Mulching is the practice of placing a loose surface onto the surface of soil in your flower or vegetable garden in order to protect, insulate and beautify the area. This loose covering is called a mulch and it can be either of an organic or inorganic variety. Examples of mulches include compost, stone and grass clippings. Every gardener should understand the many benefits of mulching the soil in their garden. This article will discuss the benefits of mulching, how to choose the correct mulch and have a quick look at some of the different types of organic and inorganic mulches available.
Benefits of Mulch
Let us explore some benefits of mulching:
- Prevents soil erosion – Soil erosion happens when winds or water slowly wear away the surface of soil and remove it. Mulching your soil will prevent this as there is now a protective, replaceable layer.that comes between the surface of the soil and the forces of nature above it.
- Insulates the soil in winter – The harsh temperatures of winter can be unkind. Mulching the soil in winter will insulate the soil preventing it from repeated patterns of freezing and thawing and will insulate plant roots. It prevents heaving (buckling upward) of soil in spring. Mulch should be applied to the soil when it has frozen and removed in spring only when there is no danger of further frosts. Winter-mulched soil thaws out more quickly in the spring.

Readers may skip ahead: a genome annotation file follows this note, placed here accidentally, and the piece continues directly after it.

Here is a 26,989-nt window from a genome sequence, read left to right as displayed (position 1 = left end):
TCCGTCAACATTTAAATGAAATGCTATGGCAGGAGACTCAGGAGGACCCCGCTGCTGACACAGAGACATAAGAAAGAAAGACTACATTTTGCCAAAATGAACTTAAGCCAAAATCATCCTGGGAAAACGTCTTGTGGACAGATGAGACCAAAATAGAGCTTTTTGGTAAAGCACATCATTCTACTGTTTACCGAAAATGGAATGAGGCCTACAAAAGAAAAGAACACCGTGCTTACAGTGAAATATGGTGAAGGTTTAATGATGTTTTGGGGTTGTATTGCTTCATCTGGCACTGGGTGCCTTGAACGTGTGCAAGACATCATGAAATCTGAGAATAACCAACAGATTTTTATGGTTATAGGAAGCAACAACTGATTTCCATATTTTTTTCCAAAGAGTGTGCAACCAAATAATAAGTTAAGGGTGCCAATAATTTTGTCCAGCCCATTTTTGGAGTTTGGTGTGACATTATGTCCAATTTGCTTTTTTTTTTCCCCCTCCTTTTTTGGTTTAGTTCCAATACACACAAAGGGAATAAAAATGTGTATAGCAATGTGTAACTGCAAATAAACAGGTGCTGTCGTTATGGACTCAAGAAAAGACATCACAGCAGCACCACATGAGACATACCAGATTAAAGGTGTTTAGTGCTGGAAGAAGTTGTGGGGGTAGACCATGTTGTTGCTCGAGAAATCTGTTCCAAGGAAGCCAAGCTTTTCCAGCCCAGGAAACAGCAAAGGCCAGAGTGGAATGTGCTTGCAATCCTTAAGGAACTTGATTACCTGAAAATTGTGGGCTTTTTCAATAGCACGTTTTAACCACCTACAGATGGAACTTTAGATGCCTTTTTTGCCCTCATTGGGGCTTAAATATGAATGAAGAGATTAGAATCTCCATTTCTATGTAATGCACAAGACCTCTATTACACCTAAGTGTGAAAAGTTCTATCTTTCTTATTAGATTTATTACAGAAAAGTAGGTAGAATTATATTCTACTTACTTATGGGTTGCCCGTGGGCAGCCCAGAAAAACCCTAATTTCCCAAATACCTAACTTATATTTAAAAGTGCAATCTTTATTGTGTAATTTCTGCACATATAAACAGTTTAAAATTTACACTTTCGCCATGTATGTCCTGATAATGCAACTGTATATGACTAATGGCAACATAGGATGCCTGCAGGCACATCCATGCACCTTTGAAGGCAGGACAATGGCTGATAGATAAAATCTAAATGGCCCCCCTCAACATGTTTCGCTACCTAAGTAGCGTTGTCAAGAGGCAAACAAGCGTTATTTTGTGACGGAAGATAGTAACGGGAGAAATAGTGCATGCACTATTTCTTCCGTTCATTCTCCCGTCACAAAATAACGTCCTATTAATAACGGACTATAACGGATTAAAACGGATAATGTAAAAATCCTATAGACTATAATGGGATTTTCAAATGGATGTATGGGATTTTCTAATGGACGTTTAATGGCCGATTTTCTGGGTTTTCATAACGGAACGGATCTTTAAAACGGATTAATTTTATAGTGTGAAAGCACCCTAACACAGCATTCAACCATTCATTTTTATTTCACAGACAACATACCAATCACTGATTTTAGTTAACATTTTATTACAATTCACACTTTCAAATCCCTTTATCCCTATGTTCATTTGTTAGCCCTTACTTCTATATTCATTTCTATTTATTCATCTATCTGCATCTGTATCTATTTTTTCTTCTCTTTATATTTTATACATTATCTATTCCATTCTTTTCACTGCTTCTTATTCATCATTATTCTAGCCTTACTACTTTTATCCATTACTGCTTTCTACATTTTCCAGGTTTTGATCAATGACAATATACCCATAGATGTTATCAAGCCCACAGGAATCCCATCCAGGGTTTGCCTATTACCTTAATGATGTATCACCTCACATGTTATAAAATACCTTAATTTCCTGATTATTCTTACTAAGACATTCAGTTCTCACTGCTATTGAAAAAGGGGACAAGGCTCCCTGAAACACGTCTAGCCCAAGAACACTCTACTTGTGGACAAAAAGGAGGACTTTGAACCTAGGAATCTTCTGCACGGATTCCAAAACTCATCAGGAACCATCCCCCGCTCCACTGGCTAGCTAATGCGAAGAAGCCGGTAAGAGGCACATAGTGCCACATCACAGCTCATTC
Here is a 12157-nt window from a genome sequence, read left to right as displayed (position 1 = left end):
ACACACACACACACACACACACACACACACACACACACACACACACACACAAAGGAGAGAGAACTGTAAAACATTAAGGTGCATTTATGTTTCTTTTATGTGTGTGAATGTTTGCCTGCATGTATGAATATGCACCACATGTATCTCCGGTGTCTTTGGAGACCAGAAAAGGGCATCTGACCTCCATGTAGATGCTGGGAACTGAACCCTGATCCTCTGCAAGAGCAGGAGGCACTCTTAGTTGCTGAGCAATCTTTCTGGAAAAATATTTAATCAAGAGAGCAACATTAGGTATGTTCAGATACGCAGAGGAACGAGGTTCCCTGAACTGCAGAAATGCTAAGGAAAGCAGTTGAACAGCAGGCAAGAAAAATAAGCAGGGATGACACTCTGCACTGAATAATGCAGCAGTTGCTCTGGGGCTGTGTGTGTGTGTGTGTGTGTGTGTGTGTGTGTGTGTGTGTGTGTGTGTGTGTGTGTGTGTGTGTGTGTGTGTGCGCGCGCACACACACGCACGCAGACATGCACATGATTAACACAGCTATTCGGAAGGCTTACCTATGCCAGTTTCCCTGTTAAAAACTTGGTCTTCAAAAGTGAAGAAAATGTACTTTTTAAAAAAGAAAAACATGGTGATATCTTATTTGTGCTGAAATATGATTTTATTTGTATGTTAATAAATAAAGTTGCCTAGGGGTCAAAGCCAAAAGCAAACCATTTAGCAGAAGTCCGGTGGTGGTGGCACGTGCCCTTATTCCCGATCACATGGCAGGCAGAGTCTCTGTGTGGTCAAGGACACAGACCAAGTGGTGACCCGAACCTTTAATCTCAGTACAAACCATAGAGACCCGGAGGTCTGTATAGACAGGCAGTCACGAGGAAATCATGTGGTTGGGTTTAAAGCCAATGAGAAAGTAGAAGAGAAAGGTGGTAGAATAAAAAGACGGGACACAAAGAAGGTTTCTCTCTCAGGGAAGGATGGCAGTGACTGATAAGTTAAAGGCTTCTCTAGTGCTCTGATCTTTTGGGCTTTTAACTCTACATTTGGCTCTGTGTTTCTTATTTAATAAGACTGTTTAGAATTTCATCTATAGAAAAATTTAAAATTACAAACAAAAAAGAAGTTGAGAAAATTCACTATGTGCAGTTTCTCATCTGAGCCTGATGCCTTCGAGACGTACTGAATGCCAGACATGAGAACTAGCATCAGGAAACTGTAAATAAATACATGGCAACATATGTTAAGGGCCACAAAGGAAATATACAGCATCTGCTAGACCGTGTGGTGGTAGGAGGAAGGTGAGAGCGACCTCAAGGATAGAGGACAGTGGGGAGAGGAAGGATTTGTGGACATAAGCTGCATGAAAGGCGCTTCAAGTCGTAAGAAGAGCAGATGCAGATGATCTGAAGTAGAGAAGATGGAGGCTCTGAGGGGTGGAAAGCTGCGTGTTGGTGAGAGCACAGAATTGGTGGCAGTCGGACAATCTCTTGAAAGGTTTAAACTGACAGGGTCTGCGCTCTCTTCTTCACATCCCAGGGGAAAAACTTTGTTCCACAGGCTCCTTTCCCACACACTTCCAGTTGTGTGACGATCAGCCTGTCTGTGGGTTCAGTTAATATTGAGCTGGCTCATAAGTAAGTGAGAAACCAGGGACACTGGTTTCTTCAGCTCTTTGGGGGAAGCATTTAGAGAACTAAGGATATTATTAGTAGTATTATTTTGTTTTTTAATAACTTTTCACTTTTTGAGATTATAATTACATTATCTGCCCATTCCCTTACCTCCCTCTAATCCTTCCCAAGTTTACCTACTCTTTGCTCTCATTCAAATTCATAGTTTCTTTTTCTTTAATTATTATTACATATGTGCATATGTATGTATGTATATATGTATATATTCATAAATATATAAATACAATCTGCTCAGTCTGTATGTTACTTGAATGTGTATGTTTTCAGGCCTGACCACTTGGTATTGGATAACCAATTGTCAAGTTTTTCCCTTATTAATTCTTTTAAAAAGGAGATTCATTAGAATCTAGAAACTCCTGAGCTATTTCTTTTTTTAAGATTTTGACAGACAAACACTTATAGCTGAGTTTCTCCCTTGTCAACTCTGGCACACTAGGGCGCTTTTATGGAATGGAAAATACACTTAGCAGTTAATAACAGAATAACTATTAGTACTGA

- Cools down soil in summer – A layer of mulch in summer protects the soil beneath from the extreme heats of summer and reduces the need for constant watering i.e. water retention is improved.
- Helps against soil compaction – The layer of mulch acts as a buffer or extra layer between entities that can cause compaction on the soil below e.g. people, equipment, heavy rains.
- Improves appearance – A mulch applied to your bed can make it look more complete and attractive. This varies from mulch to mulch as some are more attractive and natural looking than others.
- Prevents weed growth – One of the more useful benefits of mulching is in weed prevention. While the mulch itself will not stop weeds from germinating it serves to act as a barrier between the weeds and the outside world above. When a weed reaches the mulch layer it will not be able to break above it and it will eventually die back. Some mulches perform this weed prevention feature better than others. Depth of mulch is also a contributing factor. Care should be taken however when selecting mulches as some mulches like grass clippings and straw may actually contain weed seeds.
- Keeps fruit and vegetables clean – A layer of mulch reduces the chances of fruit and vegetables getting dirty from splashes from the soil below.
Choosing the Correct Mulch for Your Garden
Careful thought should be given when choosing a mulch to apply to your garden as each is different and should fit in with your exact requirements.
Here are some common factors that should be considered:
- Soil pH suitability – Some mulches like bark mulch and pine needle mulch can affect the pH value of soil so they are best used on soils containing acid-loving plants.
- Removal in spring – Certain mulches need to be removed in spring because they can smother emerging plants. Examples include stone mulch and bark chips.